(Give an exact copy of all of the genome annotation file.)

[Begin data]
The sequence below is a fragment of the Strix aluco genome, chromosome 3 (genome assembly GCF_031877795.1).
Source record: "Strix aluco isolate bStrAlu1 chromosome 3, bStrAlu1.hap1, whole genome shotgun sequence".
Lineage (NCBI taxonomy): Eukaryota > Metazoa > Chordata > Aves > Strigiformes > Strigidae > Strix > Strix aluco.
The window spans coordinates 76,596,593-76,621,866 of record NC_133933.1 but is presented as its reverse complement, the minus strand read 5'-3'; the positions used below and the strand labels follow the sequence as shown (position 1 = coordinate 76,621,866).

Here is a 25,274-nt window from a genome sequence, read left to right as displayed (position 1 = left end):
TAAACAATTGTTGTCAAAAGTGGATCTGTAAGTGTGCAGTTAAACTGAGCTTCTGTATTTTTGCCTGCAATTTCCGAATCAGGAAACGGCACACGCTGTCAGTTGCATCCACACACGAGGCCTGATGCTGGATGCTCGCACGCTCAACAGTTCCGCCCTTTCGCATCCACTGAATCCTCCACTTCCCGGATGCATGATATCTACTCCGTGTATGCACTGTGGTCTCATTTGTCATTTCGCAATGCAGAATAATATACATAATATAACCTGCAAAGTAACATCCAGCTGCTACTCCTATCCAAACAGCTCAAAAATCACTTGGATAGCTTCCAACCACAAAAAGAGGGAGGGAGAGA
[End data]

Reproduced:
The sequence below is a fragment of the Strix aluco genome, chromosome 3 (genome assembly GCF_031877795.1).
Source record: "Strix aluco isolate bStrAlu1 chromosome 3, bStrAlu1.hap1, whole genome shotgun sequence".
Lineage (NCBI taxonomy): Eukaryota > Metazoa > Chordata > Aves > Strigiformes > Strigidae > Strix > Strix aluco.
The window spans coordinates 76,596,593-76,621,866 of record NC_133933.1 but is presented as its reverse complement, the minus strand read 5'-3'; the positions used below and the strand labels follow the sequence as shown (position 1 = coordinate 76,621,866).

Here is a 25,274-nt window from a genome sequence, read left to right as displayed (position 1 = left end):
TAAACAATTGTTGTCAAAAGTGGATCTGTAAGTGTGCAGTTAAACTGAGCTTCTGTATTTTTGCCTGCAATTTCCGAATCAGGAAACGGCACACGCTGTCAGTTGCATCCACACACGAGGCCTGATGCTGGATGCTCGCACGCTCAACAGTTCCGCCCTTTCGCATCCACTGAATCCTCCACTTCCCGGATGCATGATATCTACTCCGTGTATGCACTGTGGTCTCATTTGTCATTTCGCAATGCAGAATAATATACATAATATAACCTGCAAAGTAACATCCAGCTGCTACTCCTATCCAAACAGCTCAAAAATCACTTGGATAGCTTCCAACCACAAAAAGAGGGAGGGAGAGA